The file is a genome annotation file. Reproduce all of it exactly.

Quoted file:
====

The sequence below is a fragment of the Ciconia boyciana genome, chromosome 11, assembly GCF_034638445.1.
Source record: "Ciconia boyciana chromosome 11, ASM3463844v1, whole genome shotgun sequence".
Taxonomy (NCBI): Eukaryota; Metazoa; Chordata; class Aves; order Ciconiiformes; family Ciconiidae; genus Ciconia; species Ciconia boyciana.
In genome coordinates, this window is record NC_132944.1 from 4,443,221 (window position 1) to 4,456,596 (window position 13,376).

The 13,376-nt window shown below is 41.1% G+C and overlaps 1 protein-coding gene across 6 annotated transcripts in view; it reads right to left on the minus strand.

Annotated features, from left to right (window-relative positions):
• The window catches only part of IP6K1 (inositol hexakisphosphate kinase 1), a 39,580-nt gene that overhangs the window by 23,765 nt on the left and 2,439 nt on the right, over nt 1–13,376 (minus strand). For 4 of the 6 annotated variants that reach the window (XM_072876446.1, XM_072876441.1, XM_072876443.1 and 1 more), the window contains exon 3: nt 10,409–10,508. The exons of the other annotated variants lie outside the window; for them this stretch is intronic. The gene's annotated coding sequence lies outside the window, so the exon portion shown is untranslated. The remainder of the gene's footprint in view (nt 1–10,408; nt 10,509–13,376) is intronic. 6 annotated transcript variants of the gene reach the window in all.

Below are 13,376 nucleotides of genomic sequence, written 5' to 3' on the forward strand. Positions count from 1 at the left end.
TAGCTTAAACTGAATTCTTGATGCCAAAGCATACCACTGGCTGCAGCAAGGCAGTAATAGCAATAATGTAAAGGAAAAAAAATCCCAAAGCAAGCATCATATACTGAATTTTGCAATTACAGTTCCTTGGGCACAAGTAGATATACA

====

The sequence below is a fragment of the Ciconia boyciana genome, chromosome 11, assembly GCF_034638445.1.
Source record: "Ciconia boyciana chromosome 11, ASM3463844v1, whole genome shotgun sequence".
Taxonomy (NCBI): Eukaryota; Metazoa; Chordata; class Aves; order Ciconiiformes; family Ciconiidae; genus Ciconia; species Ciconia boyciana.
In genome coordinates, this window is record NC_132944.1 from 4,443,221 (window position 1) to 4,456,596 (window position 13,376).

The 13,376-nt window shown below is 41.1% G+C and overlaps 1 protein-coding gene across 6 annotated transcripts in view; it reads right to left on the minus strand.

Annotated features, from left to right (window-relative positions):
• The window catches only part of IP6K1 (inositol hexakisphosphate kinase 1), a 39,580-nt gene that overhangs the window by 23,765 nt on the left and 2,439 nt on the right, over nt 1–13,376 (minus strand). For 4 of the 6 annotated variants that reach the window (XM_072876446.1, XM_072876441.1, XM_072876443.1 and 1 more), the window contains exon 3: nt 10,409–10,508. The exons of the other annotated variants lie outside the window; for them this stretch is intronic. The gene's annotated coding sequence lies outside the window, so the exon portion shown is untranslated. The remainder of the gene's footprint in view (nt 1–10,408; nt 10,509–13,376) is intronic. 6 annotated transcript variants of the gene reach the window in all.

Below are 13,376 nucleotides of genomic sequence, written 5' to 3' on the forward strand. Positions count from 1 at the left end.
TAGCTTAAACTGAATTCTTGATGCCAAAGCATACCACTGGCTGCAGCAAGGCAGTAATAGCAATAATGTAAAGGAAAAAAAATCCCAAAGCAAGCATCATATACTGAATTTTGCAATTACAGTTCCTTGGGCACAAGTAGATATACA